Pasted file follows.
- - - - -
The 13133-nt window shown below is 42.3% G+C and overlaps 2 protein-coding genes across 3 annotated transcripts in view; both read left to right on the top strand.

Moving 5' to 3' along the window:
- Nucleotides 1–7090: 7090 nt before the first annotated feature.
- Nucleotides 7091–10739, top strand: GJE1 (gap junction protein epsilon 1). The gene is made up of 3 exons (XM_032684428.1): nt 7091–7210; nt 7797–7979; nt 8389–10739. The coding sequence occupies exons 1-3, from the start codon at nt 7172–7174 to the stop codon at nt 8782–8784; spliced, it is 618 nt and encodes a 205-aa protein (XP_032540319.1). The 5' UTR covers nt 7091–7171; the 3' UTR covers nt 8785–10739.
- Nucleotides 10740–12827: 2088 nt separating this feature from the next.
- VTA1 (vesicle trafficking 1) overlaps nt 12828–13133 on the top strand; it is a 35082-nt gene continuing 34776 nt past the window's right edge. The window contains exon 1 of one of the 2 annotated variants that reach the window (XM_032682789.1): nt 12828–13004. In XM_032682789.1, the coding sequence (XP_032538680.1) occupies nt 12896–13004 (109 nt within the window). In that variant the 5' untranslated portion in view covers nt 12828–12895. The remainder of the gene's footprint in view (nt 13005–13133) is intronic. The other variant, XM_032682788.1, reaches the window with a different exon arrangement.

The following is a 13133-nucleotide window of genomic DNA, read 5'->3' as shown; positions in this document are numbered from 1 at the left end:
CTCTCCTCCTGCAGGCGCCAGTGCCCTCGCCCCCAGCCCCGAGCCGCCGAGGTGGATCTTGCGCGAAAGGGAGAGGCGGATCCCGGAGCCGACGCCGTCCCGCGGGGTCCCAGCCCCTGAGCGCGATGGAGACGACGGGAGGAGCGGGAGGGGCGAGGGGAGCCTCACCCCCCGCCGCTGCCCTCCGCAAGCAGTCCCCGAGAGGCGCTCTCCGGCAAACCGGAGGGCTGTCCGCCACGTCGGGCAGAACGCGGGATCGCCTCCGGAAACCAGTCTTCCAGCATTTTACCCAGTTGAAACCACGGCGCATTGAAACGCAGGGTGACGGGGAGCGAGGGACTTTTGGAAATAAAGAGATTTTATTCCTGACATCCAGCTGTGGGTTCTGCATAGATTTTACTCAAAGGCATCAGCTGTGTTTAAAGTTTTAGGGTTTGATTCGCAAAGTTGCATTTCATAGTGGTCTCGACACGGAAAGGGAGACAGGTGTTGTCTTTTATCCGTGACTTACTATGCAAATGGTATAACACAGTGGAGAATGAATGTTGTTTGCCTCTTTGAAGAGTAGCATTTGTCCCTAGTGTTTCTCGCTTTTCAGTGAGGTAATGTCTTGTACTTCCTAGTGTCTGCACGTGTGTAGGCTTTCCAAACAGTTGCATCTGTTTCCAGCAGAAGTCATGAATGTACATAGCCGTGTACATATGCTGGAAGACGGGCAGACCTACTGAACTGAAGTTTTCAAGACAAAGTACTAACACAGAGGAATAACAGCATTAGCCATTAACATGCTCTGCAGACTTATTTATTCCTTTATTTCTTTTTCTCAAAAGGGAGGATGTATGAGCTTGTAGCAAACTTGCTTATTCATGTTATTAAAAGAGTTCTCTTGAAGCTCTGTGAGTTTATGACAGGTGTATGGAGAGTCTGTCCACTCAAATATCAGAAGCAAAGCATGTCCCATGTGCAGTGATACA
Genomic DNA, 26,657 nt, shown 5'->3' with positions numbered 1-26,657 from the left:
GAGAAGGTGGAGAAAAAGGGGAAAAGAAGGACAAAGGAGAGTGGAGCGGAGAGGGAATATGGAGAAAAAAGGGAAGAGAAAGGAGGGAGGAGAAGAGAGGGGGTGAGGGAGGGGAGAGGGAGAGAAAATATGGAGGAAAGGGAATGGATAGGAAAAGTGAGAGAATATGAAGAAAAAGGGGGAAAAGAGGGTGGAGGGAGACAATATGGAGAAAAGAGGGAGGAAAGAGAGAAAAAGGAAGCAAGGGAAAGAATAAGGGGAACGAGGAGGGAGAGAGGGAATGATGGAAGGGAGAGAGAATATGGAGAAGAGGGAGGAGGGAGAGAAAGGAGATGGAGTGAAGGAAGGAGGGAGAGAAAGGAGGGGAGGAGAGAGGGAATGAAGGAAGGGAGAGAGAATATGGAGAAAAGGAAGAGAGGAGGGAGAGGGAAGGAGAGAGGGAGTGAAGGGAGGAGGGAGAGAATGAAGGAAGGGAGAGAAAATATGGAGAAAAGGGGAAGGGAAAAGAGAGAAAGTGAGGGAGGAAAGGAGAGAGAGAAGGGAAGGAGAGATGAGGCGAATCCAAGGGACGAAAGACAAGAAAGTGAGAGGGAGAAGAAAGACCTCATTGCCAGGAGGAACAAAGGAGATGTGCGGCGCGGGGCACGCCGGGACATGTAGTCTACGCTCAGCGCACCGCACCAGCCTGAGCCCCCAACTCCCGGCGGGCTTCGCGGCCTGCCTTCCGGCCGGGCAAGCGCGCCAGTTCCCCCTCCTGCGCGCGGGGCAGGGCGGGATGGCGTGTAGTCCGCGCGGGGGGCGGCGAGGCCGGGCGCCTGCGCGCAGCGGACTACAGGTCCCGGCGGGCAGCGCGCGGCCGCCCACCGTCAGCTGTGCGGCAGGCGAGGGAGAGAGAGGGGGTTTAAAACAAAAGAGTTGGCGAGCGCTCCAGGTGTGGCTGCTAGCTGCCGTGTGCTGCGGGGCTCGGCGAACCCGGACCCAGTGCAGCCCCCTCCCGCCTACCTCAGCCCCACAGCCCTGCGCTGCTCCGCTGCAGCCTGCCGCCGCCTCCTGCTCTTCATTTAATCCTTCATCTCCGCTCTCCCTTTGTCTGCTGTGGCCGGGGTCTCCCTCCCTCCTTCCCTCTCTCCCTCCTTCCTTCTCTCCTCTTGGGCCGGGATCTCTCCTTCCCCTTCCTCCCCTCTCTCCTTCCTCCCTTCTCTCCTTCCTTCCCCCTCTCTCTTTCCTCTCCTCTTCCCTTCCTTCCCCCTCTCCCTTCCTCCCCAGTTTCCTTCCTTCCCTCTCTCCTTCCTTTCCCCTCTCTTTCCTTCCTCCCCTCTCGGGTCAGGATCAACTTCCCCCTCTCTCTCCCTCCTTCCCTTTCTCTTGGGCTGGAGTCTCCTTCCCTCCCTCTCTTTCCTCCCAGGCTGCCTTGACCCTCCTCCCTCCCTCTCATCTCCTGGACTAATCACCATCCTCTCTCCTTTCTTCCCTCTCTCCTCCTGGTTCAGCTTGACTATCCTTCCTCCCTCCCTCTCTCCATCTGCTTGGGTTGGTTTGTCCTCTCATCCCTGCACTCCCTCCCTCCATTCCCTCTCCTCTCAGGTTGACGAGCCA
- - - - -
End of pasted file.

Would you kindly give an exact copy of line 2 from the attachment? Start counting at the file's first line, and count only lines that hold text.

Moving 5' to 3' along the window: